There were other, less wankerish Indians around: Diu is a favourite place for weddings, and so almost every night I drifted off to sleep listening to the sounds of banging drums and fireworks. Weddings actually form a road hazard - it was a common occurrence to round a corner on my bike and suddenly come face-to-face with maybe a hundred people dancing in the road, throwing money around, and generally acting the fool.


Radiant Bride

Once you got away from Diu Town and Nagoa Beach, however, it proved easy to find small, tucked-away places to get lost in for a few hours. My favourite was Vanakbara, a fishing village at the far western end of the island, which was always a bustle of activity and a fascinating place to walk around. I spent an afternoon there taking photos, and turned out some nice ones of life on the waterfront:

Hauling Her In (1)

Hauling Her In (2)

Ice Crushing





Catch Of The Day

And now, I must away - off to Ahmedabad again, and there to board a train to Mumbai. I'm not sure what I'm going to find there, but I'm pretty damn sure it's going to be interesting. Until then!

Monday, January 26, 2009

Bhuj - An Antidote To Real Life

Kutch, and especially the wild-west regional capital Bhuj, may well be my favourite place in India so far. It didn't start off too comfortably - after a few days running on empty, I crashed out so hard on the overnight train west from Ahmedabad that I completely failed to wake up when we arrived, and it wasn't until a policeman came through half an hour later and poked me awake with his lathi stick that I realised where we were. After an hour spent trudging through the early morning streets looking for a hotel (or even someone who spoke enough English to tell me where the hell I was), I found a small place called the City Guest House that seems to be pretty much the only cheap hotel in town. Fortunately, it's a friendly place and the room price didn't take the piss too much.

Bhuj itself is small by Indian standards, with a population somewhere in the area of 150,000. Perched between the Little and Great Ranns of Kutch (or Kachchh, to give it the proper unpronounceable transliteration), it sits in an area of dubious agricultural quality and is prone to natural disasters - in 2001, on 26th January (Indian Republic Day) an earthquake devastated the area, killing a staggering 10% of the city's inhabitants. It recovers, and has recovered quickly, though - apart from comments by the locals, you almost wouldn't know that a catastrophe of such magnitude occurred here. The people are friendly to the point of fierceness, and the local children are absolutely charming; everyone I've met on the street seems genuinely happy to see a foreigner, and I've spent a lot of pleasant time trading a few words of butchered Gujurati for a few words of butchered English.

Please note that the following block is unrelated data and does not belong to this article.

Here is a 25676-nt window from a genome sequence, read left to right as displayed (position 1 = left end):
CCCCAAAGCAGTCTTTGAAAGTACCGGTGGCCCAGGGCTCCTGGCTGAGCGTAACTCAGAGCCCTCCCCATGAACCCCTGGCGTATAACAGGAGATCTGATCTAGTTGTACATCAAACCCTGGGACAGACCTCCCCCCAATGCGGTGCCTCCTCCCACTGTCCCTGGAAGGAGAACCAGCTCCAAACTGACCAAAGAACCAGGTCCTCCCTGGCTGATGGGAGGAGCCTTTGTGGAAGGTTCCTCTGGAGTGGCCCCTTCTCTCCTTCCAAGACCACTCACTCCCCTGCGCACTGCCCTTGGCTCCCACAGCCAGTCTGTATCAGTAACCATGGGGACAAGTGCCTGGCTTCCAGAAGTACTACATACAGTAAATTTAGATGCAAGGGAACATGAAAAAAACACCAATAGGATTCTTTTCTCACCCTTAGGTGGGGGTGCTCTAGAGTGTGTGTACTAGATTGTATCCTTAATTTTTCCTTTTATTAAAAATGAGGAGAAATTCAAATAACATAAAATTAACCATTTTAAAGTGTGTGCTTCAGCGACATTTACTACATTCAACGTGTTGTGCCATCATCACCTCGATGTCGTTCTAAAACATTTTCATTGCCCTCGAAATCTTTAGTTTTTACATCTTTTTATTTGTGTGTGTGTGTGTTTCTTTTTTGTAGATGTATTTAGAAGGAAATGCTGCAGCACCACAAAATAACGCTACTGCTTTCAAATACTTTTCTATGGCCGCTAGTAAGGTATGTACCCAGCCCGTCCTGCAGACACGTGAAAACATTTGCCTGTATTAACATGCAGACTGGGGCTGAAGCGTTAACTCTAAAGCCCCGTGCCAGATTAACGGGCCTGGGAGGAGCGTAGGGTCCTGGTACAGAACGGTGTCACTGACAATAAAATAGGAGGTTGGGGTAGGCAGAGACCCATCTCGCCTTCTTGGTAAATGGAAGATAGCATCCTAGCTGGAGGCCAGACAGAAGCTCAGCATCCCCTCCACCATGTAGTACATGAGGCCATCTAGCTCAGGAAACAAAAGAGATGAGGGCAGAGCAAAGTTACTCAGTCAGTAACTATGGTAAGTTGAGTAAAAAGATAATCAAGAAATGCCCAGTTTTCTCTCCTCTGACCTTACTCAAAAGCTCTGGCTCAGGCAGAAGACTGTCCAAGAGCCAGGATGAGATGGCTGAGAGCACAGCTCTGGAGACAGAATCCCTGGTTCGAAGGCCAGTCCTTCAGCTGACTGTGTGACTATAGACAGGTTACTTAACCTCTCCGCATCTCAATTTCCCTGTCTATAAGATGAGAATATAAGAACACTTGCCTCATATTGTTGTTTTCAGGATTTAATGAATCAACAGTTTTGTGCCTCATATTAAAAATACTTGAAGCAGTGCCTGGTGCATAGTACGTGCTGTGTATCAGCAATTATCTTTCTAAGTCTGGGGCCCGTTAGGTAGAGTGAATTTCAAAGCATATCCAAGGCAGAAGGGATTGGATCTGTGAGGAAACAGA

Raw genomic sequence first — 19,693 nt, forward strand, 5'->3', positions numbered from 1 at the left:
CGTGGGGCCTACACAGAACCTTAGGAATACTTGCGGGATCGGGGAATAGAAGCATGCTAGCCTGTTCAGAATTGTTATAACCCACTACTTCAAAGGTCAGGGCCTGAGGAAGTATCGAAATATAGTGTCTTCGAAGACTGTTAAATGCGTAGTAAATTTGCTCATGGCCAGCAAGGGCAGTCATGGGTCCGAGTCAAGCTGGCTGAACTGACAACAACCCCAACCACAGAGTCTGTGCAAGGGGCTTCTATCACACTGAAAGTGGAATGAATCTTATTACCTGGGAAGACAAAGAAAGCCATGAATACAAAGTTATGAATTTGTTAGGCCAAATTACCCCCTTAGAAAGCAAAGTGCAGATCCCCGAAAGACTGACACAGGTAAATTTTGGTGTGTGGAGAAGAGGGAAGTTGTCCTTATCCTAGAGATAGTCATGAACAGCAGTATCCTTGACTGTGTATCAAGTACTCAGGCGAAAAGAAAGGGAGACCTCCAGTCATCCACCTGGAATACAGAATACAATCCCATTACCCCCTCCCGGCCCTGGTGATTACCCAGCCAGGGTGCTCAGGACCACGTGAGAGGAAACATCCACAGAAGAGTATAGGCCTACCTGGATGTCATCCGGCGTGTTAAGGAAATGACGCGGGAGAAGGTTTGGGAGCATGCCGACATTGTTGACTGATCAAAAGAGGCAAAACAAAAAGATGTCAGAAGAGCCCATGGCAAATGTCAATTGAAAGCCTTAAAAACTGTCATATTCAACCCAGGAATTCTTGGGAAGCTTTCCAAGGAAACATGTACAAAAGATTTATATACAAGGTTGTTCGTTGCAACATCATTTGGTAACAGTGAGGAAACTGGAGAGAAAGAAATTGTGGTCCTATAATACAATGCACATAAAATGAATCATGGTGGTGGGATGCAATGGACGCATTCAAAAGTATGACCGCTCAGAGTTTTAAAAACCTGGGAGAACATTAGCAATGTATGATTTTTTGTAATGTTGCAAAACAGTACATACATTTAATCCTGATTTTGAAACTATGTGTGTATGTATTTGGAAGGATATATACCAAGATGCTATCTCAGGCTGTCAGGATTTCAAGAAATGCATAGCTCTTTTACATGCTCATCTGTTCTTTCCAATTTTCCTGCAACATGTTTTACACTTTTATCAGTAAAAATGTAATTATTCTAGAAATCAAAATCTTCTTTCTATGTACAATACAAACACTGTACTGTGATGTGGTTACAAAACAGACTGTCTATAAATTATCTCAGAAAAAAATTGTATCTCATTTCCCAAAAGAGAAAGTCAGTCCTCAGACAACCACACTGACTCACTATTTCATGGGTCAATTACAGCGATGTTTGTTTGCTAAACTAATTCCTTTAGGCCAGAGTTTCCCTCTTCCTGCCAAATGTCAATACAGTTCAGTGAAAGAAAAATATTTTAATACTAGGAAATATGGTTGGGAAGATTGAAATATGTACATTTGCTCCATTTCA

Night Cauliflowers!

I spent a day looking around the city, taking in the old (and now earthquake-ruined) Aina Mahal and Prag Mahal. These half-palace-half-mansion residences are eerie as all get up, with cracked, broken chandeliers dangling from the ceiling and unsteady gilt-skirted statues leaning out from the walls. The buildings have a kind of Italianate architecture, which is unusual in India (to say the least).

Prag Mahal (2)

Prag Mahal (1)

The day after, I had a day off - unintentionally, since although I'd booked an autorickshaw to tour around the countryside, a message got lost in the pipeline and no-one turned up. This was for the best - I lay around in the sun, went for a walk, read a book, at lunch, did some laundry, and basically chilled out. The next day, I sorted out the mess with the rickshaw, and proceeded to take a tiki-tour around some small villages near Bhuj (I would have liked to go further, but it seemed like the rickshaw was one of the dodgy ones with a top speed around 25kmph).

The villages proved to be a photographic goldmine. I got some local kids on my side, who hauled me around the small villages of Dhori and Kotay, persuading all and sundry to get in front of my lens. I've put together a set on Flickr called Village Faces, of which here are some of my favourites: